Outside, on the grassy field that makes up Loch Haven Park, there’s a beer tent as well, ready to serve bottled beer, wine, or shots of something stronger, like tequila and vodka.
It’s a part of the offerings at the Orlando International Fringe Theatre Festival, an event that brings together scores of original plays that are so eclectic that it seems like there’s got to be something for everyone. It’s also a place where high brow meets low brow — and, more often than not, low brow kicks high brows butt.
Yes, there are serious works of art at Fringe — Tonya Jone Miller’s “Threads” is a powerful look back at the late 1960s and the Vietnam War, seen through the eyes of an Indiana farmgirl who ends up in Saigan.
But a lot of the featured artists head off in a different direction. The humor, it should be noted, doesn’t aim for what people can get by clicking on their television sets at home and watching sitcom reruns. Fringe artists aim to draw people away from their homes and their flat screen TVs and given them something more.
And if patrons are going to be fighting for a parking space at Fringe, and cursing loudly when the car in front of them gets that last choice spot, then the shows sure as hell better offer something more than what “Two Broke Girls” or “Modern Family” has.
Exhibit #1: ”Blue and Tod.”
This show at the Green venue has everything the TV sitcoms don’t have: no plot. No characters. No storyline to follow.
Instead, it’s a kind of vaudevillian-style burlesque, crunched into an hour that seems to zip through like the blink of an eye. In those 60 minutes, it does, in fact, try to throw in everything and the kitchen sink onto the stage — plus a whole lot more. But it should also be noted that “Blue and Tod” is subtitled “Too Drunk To Fringe.” That’s key, actually. At a festival where alcohol is readily available, this is one play that virtually invites the intoxicated, the highly inebriated and the seriously tipsy to come on in, relax, and appreciate their style of humor in a happily drunken state.
Not having consumed much alcohol before the show, I really can’t say if being intoxicated made it a better theatrical experience or not. My guess is, it’s 50-50 — for some people, it’s the perfect show to watch while you’re plastered, while for others, the rapid-fire stream of gags was far too delicious to waste in a drunken state.
But I do know this: “Blue and Tod” is one seriously, insanely hilarious revenue.
It storms from one crazy set piece to the next, without stopping to let the audience catch its breath.
And it’s brilliant.
It shows what happens when two wildly creative performers get together and are determined to simply go crazy on stage, with a desire to induce as many belly laughs as they can get.
The play is, of course, the creation of two Fringe veterans and icons, Blue and Tod Kimbro. Blue claims the entire show was created while they were intoxicated, but frankly, that’s a little bit hard to believe. Yes, the boundaries-pushing zaniness has the feel at times of a wild late night revelry, when talented artists drink too much and then decide to let loose and entertain one another; but mostly it’s far too well structured, and the improv too side-splittingly funny, to have been created entirely during a booze binge.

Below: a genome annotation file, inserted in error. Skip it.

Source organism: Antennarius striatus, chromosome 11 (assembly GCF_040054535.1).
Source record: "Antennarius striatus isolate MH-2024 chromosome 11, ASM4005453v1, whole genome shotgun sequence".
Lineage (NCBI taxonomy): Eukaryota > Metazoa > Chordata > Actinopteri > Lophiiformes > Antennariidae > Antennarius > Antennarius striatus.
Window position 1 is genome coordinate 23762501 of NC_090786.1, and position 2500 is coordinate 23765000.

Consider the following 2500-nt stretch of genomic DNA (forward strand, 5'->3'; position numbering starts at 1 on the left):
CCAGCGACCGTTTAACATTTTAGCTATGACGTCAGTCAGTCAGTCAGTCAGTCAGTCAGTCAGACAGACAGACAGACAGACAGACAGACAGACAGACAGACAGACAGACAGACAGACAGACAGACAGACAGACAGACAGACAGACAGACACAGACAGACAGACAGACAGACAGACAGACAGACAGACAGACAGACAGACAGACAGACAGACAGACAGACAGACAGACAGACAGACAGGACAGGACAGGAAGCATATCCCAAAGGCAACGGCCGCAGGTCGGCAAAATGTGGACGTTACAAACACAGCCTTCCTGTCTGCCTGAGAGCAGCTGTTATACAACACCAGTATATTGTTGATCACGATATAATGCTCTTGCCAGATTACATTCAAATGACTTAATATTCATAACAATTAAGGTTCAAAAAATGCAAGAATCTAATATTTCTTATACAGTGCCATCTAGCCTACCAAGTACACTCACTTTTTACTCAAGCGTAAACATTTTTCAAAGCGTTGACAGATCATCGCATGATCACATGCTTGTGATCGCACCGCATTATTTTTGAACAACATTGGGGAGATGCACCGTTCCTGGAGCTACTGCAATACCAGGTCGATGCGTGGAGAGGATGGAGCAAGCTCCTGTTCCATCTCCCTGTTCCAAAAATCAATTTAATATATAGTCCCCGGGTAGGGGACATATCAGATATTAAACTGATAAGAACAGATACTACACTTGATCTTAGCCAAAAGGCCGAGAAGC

Kimbro and Blue toss everything they can at the audience — songs, dance, raunchy humor, political humor, lotsa gay talk, some nudity (female), and so much more.
They do a wildly funny spoof on the Bangles’ hit “Walk Like An Egyptian,” and revive some songs by the 1980s techno-disco band Yaz.
Kimbro shifts at times into gay camp mode, and there are gags about lesbians and moving trucks.
Blue also has one of her most glorious moments portraying a child performer who appears shocked to find an actual black person in the theater — Fringe, she’s quick to note in her voice of childlike innocence, doesn’t attract very much black patrons among the mostly lily white Fringe audience. She milked that gag for several minutes, with uproarious results.
The improvs work to enhance the show, making it a kind of audience participation event. There was Blue chiding a woman in the audience who accidentally forgot to silence her cell phone — one of the truly big no-no’s at Fringe shows — while Kimbro had some fun complaining to the audience when a gag fell flat.
It doesn’t hurt that both are gifted singers — though Blue in particular has a voice so rich and stirring that you’ll be mesmerized at some points at how talented she is.
This is the perfect late night Fringe show. If you arrive early, see the high brow stuff first, the plays the aim to move us, to take us someplace we may never have been to before, to open our eyes to something new.
If you stay long enough, well after darkness has set in, go for “Blue and Tod.” This is late night naughtiness meets camp meets sexiness — meets improv meets gay political incorrectness meets bad taste with no shame.
It’s Fringe with a capital F, and, again, it’s brilliant, and a fantastic way to unwind at this terrific two-week event.
The show continues on Friay at 8:30 and Saturday at 11:30 p.m.
Contact us at Freelineorlando@Gmail.com.